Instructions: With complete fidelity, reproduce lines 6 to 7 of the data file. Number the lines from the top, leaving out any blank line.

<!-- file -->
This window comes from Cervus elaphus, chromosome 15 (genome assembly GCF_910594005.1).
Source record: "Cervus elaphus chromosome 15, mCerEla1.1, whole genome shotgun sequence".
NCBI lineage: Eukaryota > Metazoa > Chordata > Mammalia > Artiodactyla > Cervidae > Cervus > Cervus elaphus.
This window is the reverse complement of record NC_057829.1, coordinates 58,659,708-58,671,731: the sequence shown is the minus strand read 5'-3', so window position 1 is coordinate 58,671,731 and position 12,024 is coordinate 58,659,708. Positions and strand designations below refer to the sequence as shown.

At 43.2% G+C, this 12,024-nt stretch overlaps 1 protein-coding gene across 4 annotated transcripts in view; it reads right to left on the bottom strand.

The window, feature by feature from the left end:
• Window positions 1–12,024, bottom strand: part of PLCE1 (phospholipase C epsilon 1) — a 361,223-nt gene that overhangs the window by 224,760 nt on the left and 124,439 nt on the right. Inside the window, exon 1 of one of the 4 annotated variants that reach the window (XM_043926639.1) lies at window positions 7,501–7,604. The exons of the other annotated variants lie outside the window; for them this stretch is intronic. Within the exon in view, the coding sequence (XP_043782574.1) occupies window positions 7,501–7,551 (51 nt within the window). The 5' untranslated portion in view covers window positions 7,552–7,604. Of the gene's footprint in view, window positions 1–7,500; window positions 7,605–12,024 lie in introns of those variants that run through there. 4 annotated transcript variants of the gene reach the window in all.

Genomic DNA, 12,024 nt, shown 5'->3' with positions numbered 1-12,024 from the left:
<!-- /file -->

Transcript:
The window, feature by feature from the left end:
• Window positions 1–12,024, bottom strand: part of PLCE1 (phospholipase C epsilon 1) — a 361,223-nt gene that overhangs the window by 224,760 nt on the left and 124,439 nt on the right. Inside the window, exon 1 of one of the 4 annotated variants that reach the window (XM_043926639.1) lies at window positions 7,501–7,604. The exons of the other annotated variants lie outside the window; for them this stretch is intronic. Within the exon in view, the coding sequence (XP_043782574.1) occupies window positions 7,501–7,551 (51 nt within the window). The 5' untranslated portion in view covers window positions 7,552–7,604. Of the gene's footprint in view, window positions 1–7,500; window positions 7,605–12,024 lie in introns of those variants that run through there. 4 annotated transcript variants of the gene reach the window in all.